Evaluate the Training and Credentials of Potential Providers
Patients undergoing cancer treatment should evaluate the credentials and the experience of their cancer care providers. One effective way to vet providers is by personally evaluating and vetting the institution and doctors where you’re considering receiving care. Mary Bird Perkins, for example, has a 50-year history of excellence in cancer care in our region and offers top-ranked programs in medical physics.
Not only is cancer care a rapidly evolving field, it also relies on highly specialized knowledge that requires the very best training and education to master. Medical physics and radiation oncology have advanced leaps and bounds in just the past two decades alone, and this progress also increased the complexity and sophistication of radiation treatment. Everything from the radiation treatment plan to the delivery of radiation to the technology used requires highly precise and specialized knowledge across the entire care team. But having access to this level of advanced training and leading-edge technology can have a significant impact on a provider’s success in treating cancer. A strong track record of successful treatment is essential.
But when it comes to cancer care, a provider is only as good as his or her team. Cancer care involves coordinating care across a range of providers with specialized roles, and the collective expertise and collaboration of the group can provide the full range of care and expertise patients need to receive the very best care. Our Northshore teams in Hammond and Covington receive some of the best radiation oncology training available anywhere in the world. When patients receive care at our facilities, they can be sure that their care team has the highest level of education and experience.
Ensure the Providers Have Access to the Latest Resources and Technology
Patients at our Northshore or Hammond facility are not just getting the expertise of the providers who are part of that practice, though. They also receive access to the collective resources of Mary Bird Perkins’ seven radiation centers and full access to advanced radiation technology, such as the Gamma Knife Icon, that would otherwise be unavailable to them in a community of that size.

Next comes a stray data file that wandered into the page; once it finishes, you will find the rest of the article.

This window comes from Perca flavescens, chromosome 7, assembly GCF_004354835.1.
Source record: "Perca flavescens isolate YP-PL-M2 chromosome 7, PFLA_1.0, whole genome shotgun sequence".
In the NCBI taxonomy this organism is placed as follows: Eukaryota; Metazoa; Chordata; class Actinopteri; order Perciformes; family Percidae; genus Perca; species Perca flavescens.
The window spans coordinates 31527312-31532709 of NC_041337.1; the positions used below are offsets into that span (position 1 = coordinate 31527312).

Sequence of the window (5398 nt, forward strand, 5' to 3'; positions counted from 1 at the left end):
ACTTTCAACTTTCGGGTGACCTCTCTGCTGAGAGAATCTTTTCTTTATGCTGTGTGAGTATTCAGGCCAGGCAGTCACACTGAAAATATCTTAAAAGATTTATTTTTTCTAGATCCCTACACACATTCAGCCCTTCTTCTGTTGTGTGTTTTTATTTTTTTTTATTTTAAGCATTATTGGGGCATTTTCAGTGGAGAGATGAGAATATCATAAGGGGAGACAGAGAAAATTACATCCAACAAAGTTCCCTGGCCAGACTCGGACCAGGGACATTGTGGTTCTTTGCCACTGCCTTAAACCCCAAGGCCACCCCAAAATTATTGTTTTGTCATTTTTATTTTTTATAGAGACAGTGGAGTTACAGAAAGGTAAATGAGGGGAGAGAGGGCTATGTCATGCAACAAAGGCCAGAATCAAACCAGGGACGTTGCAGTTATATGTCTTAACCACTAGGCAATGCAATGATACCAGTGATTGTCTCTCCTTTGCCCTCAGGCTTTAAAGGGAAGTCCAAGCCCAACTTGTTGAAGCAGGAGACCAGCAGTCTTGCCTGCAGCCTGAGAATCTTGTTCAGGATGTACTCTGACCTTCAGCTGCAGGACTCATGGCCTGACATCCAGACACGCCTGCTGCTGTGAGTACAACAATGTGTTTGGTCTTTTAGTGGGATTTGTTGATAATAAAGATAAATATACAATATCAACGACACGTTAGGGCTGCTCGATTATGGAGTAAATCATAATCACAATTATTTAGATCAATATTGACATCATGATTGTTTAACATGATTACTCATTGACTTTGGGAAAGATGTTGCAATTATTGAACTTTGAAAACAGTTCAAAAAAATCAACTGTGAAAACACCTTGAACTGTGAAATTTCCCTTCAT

The care received by patients in Covington and Hammond is comparable to other top-rated radiation programs, and they can receive that level of treatment right here in the community.
But to stay on the leading edge of radiation oncology, institutions must continually invest in the latest equipment and technology. We are very fortunate to have earned generous philanthropic support of the Northshore community to fund these kinds of investments in the future of cancer care. This partnership is part of what makes Mary Bird Perkins such a unique place be treated for cancer with clinical trials, advanced devices and oncology experts.
Whatever decision you make about your cancer care providers, you should make those decisions based on a full understanding of the care, expertise and resources available at that center to give you your best shot at a fighting chance in your battle against cancer.
Dr. Gregory C. Henkelmann is a radiation oncologist in Baton Rouge and Covington and a member of Southeast Louisiana Radiation Oncology Group. Dr. Henkelmann currently serves on the colorectal and skin & soft tissue multidisciplinary care teams (MDC) at Mary Bird Perkins – Our Lady of the Lake Cancer Center and the Breast Multidisciplinary Care Team at Mary Bird Perkins Cancer Center in Covington.